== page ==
4.1. Presentation and Diagnosis

Lesions may be asymptomatic or present with respiratory distress in the newborn period [48]. Later, infants may experience dyspnoea (57%) or recurring respiratory infection (28%) [48]. On CXR, hyperlucency of the affected lobes is the characteristic feature [48]. The diagnosis may be confirmed on chest CT [49]. The differential diagnosis includes type 1 unicystic CPAM, pneumtothorax, Swyer-James syndrome, bronchogenic cyst, and diaphragmatic hernia.

4.2. Association with Malignancy and Heart Diseases

Type I pleurapulmonary blastoma may mimic CLE. In one report of a patient with asymptomatic CLE, the lesion was resected due to increasing size and pleuro-pulmonary blastoma type I was confirmed on histology [50]. This overlap in the spectrum of diagnoses prompts the surgical view to resect CPM. A cardiac evaluation is required because as many as 15% of cases may have congenital heart disease [48].

4.3. Management

Early surgical excision is required for newborns with respiratory distress [49, 51]. However, infants and older children who are asymptomatic or have minimal symptoms can be treated conservatively [52]. Surgical excision of the affected lobe is the appropriate treatment in all infants under 2 months of age and in infants older than 2 months presenting with severe respiratory symptoms. Infants older than 2 months presenting with mild to moderate respiratory symptoms associated with normal bronchoscopic findings can be treated conservatively [48].

5. Bronchopulmonary Sequestration (BPS)

BPS is a rare congenital malformation of the lower respiratory tract and comprises 0.15 to 6.4% of all CPM. The incident rate of pulmonary sequestration is 0.29% [15]. It is an area of nonfunctioning lung tissue that commonly receives its arterial blood supply from the descending aorta. The sequestered lobe has no communication with the tracheobronchial tree. BPS is classified as either intralobar sequestration (ILS), in which the lesion is located within a normal lobe and lacks its own visceral pleura or extralobar (ELS), in which the lesion is located outside the lung and has its own visceral pleura.

ILS lesions account for 80% of sequestrations [16]. The sequestration commonly occurs in the lower lobe, primarily in the left posterior basal segment [16]. With respect to ILS, the venous drainage is usually to the pulmonary circulation [53]. However, ELS frequently have systemic venous drainage.

Other congenital anomalies occur in 3/18 and 3/4 of ILS and ELS, respectively [54]. In 28 patients with BPS, diaphragmatic hernia, atrial septal defect, dextrocardia, double superior caval vein, and a sliding hernia and an esophageal bronchus communicating with an ELS have been seen in 2 and 1 each, respectively [54]. Gezer et al. reported a case of diaphragmatic hernia in 1 (12.5%) patient with ELS [53]. In one series, the association between ELS and type 2 CPAM has been reported in as many as 50% of patient [6].

5.1. Prenatal and Postnatal Diagnosis

In a previous study of pregnant women with antenatally diagnosed ELS, the lesions regressed before delivery in 28/41 (68%) cases [32]. Postnatal diagnosis of ELS often can be made from chest radiograph appearance. However, ultrasonography with Doppler imaging or thoracic CT with contrast may be used to define the lesion. ELS are often discovered in infants who present with other conditions for example, heart failure, polyhydramnios, or prematurity.

6. Presentation

The age of presentation is variable in children with ELS. In a case series of 50 patients with ELS, 24% were diagnosed prenatally and 61% were diagnosed by three months of age [6]. In 27 patients (age between 3.5 and 51 years) with BPS, 10, 6, 2, and 2 experience recurrent pneumonia, chest pain, hemoptysis, and shortness of breath, respectively [53]. The adjacent lung is frequently bronchiectatic in resected ILS specimens. The differential diagnosis of BPS includes CPAM, congenital diaphragmatic hernia, bronchogenic cyst, and mediastinal tumour.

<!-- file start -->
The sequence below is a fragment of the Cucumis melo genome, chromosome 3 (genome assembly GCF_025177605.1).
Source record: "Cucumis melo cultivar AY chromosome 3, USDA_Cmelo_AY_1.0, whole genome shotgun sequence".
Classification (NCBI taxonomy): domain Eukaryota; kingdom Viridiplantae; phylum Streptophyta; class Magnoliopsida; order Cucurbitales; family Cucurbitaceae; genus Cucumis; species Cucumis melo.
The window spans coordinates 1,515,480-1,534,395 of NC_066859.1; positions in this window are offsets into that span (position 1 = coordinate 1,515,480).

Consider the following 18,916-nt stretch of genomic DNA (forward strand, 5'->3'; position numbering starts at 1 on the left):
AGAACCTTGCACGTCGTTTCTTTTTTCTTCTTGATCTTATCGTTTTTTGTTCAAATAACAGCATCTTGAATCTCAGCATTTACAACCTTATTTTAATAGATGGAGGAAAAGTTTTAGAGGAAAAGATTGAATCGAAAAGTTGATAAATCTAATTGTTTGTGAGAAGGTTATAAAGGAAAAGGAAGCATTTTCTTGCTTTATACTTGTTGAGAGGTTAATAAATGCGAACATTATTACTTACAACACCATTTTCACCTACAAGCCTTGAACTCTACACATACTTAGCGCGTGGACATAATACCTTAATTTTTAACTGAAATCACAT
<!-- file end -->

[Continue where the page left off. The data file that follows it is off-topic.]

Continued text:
6.1. Complications

These include haemoptysis, haemothorax, and malignant transformation. Levine et al., documented severe congestive heart failure in 2 infants with BPS and large arterio-venous shunts [55]. A localised carcinoma in the sequestrated lung tissue has also been reported [56].

6.2. Fetal Therapy

In fetuses with BPS and hydrops, open fetal surgery, coagulation of the blood supply, or thoracoamniotic shunting has been recommended [57]. BPS with hydrops has been treated successfully with laser coagulation of the feeding systemic artery of the sequestration under ultrasound guidance [57]. Rammos et al. reported 2 babies, with BPS, who required postnatal thoracotomy performed on the 10th day of life in spite of prenatal amnioperitoneal shunt, pleural drainage, and laser ablation of the feeding artery [58].

6.3. Management

Immediate surgical intervention is required in patients with respiratory distress. In view of the high rate of complications, elective resection is often recommended even in asymptomatic patients with BPS [54]. Ayed and Owayed reported that the age of intervention was 11 weeks (range, 13–43 weeks), in those with pulmonary sequestration [51].

7. Pleuropulmonary Blastoma (PPB)

It is a rare tumor of pleura and lung in young children. The incidence of PPB is 1 in 250,000 live births [59]. There are 3 different types of PPB. Type 1 lesion presents in a cystic form, which is indistinguishable from benign lung cyst. However, nodules within the cystic lesions and solid masses are present in types 2 and 3, respectively. PPB is the most frequent malignancy associated with childhood lung cysts. A quarter of PPBs are associated with a familial predisposition to dysplasia. PPB should be considered in infants and children presenting with lung cysts and pneumothorax, bilateral lung cysts, or a family history of PPB-associated conditions, including renal cystic disease and small bowel polyps. Cerebral metastases had been reported in types 2 and 3 PPB [60]. This suggests routine brain imaging to monitor development of metastasis in patients with PPB.

8. Conclusion

Congenital Lung malformations are becoming more frequently recognised with the advent of improved antenatal imaging. There is considerable debate among clinicians as to the best approach to these lesions in asymptomatic infants as many of the lesions have the potential to involute over time. Further longitudinal studies are needed to address the appropriate approach towards management for each of the CPM discussed.


CPAM:Congenital pulmonary airway malformation
CLE:Congenital lobar emphysema
BC:Bronchogenic cysts
BPS:Bronchopulmonary sequestration
PPB:Pleuropulmonary blastoma.